ShareThis Page

Norwin girls look to benefit from strong nonsection schedule

| Tuesday, Dec. 17, 2013, 9:00 p.m.
Ronald Vezzani Jr. | For the Daily News
Latrobe's Taley Dunaway fights for a loose ball with Norwin's Julia Carter (15) and Dominique Petach on Thursday, Dec. 12, 2013, at Norwin.

The Norwin girls basketball team put itself to the test in the nonconference portion of its schedule with games against ranked opponents Plum, Shaler and Bethel Park — the defending WPIAL Class AAAA champion.

While the difficult early slate worked out to a 1-2 record at the beginning of conference play, the Knights held their own against those opponents, beating Plum and falling to Shaler and Bethel Park by three and nine points, respectively.

That kind of experience can help Norwin later, coach Brian Brozeski said, and it's already paying some dividends. Norwin (3-2, 2-0) opened section play with a 75-33 victory over Latrobe last week, and the Knights followed that up with a 69-65 triumph over defending section champion Hempfield on Monday.

“We like challenges, and believe me, we got a heck of a challenge at the beginning of our year with our schedule,” Brozeski said. “We like playing against teams like that so that way, we know how we can improve. That way, we can compete and start being named as one of the better teams in the WPIAL.”

Despite 11 consecutive WPIAL playoff appearances, Norwin still is working to be considered one of the top teams in Class AAAA. The Knights, who began the season unranked in the Trib Total Media Class AAAA rankings, won their first postseason game since 2008 last season and are hoping to make an even further run in 2013-14.

“We have a lot of good leadership in the senior ranks and junior ranks, and we have a lot of hungry younger freshman and sophomore girls,” Brozeski said. “We're really looking forward to this season and the future in general. But we've got to, in the same respect, stay focused.”

Brozeski said he used the nonconference slate to get most of the players on the court and see how well they worked together.

“We wanted to try to get as many girls through and get a feel for what their strengths are and how they can contribute to the team,” he said. “That way, when certain situations arise, we know who we can plug in who can help the team to the best ability.”

Brozeski was able to do the same thing in the win over Latrobe. Much of the team's roster got on the court against the Wildcats, and reserves Laura Buchanan and Danielle McMaster each scored a team-high 12 points.

“A lot of things go unnoticed — making the extra pass, being the one to set the pick or even just starting our transition correctly with a good outlet pass,” Brozeski said. “A lot of those little things help contribute, also, not just getting in the scorebook. But I'm sure it's a nice little reward for them when they do get in the scorebook.”

Brozeski said the team's defensive effort was also strong against Latrobe, as the Knights forced the Wildcats into a high number of turnovers and converted many of them into easy baskets. After a slow start — Norwin trailed 10-9 after the first quarter — the Knights came on strong, outscoring the Wildcats, 52-16, over the second and third quarters.

“It's one of our better performances, and it's going to be an ongoing process,” Brozeski said. “Hopefully each game is going to end up being one of our better performances, and that's what we look for. First, you've got to have the effort, and second, you've got to be in the right spots. ... I like the way we're headed.”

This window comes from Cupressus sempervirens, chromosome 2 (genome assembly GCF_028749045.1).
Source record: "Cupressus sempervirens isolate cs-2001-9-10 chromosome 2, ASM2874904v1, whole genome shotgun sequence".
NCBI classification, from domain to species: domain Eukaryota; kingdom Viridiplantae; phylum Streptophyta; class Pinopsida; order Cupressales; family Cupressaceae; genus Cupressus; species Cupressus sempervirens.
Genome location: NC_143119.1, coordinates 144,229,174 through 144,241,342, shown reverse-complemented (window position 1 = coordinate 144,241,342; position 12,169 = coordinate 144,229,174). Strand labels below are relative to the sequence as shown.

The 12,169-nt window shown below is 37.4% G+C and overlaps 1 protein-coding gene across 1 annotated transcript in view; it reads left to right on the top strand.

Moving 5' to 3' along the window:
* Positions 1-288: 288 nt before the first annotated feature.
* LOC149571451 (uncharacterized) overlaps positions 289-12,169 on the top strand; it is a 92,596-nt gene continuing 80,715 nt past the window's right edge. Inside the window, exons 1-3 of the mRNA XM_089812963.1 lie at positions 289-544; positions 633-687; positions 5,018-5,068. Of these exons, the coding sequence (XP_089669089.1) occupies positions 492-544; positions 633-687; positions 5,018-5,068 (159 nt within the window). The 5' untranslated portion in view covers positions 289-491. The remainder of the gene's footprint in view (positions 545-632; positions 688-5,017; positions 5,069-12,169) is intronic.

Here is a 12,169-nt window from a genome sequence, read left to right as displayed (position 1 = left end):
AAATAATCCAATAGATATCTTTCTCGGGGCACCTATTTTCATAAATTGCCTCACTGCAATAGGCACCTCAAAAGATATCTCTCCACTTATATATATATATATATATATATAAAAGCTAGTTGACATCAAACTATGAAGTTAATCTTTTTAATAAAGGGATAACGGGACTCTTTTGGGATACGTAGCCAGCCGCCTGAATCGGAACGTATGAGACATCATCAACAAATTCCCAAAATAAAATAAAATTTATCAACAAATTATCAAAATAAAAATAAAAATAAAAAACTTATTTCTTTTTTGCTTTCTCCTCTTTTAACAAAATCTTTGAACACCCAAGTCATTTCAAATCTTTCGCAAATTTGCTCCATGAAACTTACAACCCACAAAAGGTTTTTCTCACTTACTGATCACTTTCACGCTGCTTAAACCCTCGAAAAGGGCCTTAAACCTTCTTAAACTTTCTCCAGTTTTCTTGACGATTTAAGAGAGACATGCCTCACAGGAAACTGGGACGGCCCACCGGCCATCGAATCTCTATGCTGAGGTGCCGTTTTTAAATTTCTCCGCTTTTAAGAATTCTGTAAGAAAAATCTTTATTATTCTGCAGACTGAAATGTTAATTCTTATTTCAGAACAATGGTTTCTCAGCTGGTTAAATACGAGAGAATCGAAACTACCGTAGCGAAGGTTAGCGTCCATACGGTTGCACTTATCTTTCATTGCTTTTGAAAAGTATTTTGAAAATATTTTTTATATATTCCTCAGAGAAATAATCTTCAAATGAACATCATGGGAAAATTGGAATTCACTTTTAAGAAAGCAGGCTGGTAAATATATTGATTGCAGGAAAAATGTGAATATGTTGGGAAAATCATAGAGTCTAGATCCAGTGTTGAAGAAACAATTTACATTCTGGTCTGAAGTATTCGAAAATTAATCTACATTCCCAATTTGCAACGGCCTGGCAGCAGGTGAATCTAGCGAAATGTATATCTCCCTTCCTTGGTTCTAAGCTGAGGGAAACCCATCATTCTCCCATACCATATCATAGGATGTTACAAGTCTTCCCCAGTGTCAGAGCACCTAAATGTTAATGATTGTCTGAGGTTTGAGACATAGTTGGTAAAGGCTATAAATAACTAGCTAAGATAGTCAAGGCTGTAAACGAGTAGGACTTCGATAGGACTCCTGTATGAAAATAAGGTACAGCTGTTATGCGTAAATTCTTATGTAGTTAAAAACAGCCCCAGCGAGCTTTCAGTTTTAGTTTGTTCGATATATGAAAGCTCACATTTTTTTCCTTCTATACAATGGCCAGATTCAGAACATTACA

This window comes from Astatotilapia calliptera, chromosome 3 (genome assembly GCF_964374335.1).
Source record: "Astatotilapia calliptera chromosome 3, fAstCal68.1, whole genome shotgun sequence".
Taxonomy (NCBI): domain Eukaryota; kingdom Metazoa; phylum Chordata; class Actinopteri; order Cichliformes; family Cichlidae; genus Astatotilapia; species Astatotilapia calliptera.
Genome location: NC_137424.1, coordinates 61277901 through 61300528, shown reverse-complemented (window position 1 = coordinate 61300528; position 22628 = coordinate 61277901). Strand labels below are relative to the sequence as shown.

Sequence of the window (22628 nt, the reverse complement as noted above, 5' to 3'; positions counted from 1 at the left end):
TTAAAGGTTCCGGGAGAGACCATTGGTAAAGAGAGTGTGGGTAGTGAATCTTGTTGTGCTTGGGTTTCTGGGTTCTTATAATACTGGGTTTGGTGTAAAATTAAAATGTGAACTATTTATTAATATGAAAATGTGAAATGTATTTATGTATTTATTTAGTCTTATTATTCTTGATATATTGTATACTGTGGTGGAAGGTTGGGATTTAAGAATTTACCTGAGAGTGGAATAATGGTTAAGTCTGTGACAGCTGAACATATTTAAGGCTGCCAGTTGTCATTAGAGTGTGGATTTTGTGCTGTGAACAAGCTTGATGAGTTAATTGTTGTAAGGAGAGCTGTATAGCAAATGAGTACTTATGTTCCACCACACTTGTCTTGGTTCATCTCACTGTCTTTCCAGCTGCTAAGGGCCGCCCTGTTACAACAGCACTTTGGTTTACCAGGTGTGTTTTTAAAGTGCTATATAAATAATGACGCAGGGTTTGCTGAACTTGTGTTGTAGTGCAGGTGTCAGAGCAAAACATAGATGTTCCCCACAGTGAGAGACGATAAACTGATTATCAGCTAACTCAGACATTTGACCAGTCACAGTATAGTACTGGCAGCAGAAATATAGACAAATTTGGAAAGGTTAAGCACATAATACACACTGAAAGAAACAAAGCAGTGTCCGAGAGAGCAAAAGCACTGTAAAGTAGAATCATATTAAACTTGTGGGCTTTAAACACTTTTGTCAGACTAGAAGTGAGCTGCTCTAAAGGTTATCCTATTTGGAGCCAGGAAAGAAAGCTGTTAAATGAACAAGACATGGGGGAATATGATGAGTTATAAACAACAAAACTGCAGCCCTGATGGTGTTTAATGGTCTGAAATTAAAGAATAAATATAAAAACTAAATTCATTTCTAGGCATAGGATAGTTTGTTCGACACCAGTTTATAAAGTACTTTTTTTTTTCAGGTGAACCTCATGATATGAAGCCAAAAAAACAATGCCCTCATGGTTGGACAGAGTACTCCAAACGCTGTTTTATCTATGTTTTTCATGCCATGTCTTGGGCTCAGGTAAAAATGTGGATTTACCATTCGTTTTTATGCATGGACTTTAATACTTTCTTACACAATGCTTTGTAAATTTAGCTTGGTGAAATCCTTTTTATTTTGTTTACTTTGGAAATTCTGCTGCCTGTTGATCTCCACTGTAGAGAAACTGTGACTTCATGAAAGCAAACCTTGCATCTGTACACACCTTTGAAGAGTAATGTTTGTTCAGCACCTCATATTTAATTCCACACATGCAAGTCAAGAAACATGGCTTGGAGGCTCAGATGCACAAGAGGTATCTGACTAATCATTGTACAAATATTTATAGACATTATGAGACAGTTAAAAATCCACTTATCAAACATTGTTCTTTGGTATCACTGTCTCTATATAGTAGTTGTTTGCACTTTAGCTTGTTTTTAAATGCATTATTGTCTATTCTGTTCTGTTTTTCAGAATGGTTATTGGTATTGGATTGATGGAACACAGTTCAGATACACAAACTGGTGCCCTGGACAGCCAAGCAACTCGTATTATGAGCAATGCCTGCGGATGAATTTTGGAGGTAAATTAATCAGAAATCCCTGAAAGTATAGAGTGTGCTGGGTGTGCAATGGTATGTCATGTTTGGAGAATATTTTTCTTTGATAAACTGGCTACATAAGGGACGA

Norwin, tied for first place in the section with Penn-Trafford, will travel to play Connellsville (1-4, 0-2) on Thursday.

Doug Gulasy is a staff writer for Trib Total Media. Reach him at 412-388-5830, via email at or via Twitter @dgulasy_Trib.

TribLIVE commenting policy

You are solely responsible for your comments and by using you agree to our Terms of Service.

We moderate comments. Our goal is to provide substantive commentary for a general readership. By screening submissions, we provide a space where readers can share intelligent and informed commentary that enhances the quality of our news and information.

While most comments will be posted if they are on-topic and not abusive, moderating decisions are subjective. We will make them as carefully and consistently as we can. Because of the volume of reader comments, we cannot review individual moderation decisions with readers.

We value thoughtful comments representing a range of views that make their point quickly and politely. We make an effort to protect discussions from repeated comments either by the same reader or different readers

We follow the same standards for taste as the daily newspaper. A few things we won't tolerate: personal attacks, obscenity, vulgarity, profanity (including expletives and letters followed by dashes), commercial promotion, impersonations, incoherence, proselytizing and SHOUTING. Don't include URLs to Web sites.

We do not edit comments. They are either approved or deleted. We reserve the right to edit a comment that is quoted or excerpted in an article. In this case, we may fix spelling and punctuation.

We welcome strong opinions and criticism of our work, but we don't want comments to become bogged down with discussions of our policies and we will moderate accordingly.

We appreciate it when readers and people quoted in articles or blog posts point out errors of fact or emphasis and will investigate all assertions. But these suggestions should be sent via e-mail. To avoid distracting other readers, we won't publish comments that suggest a correction. Instead, corrections will be made in a blog post or in an article.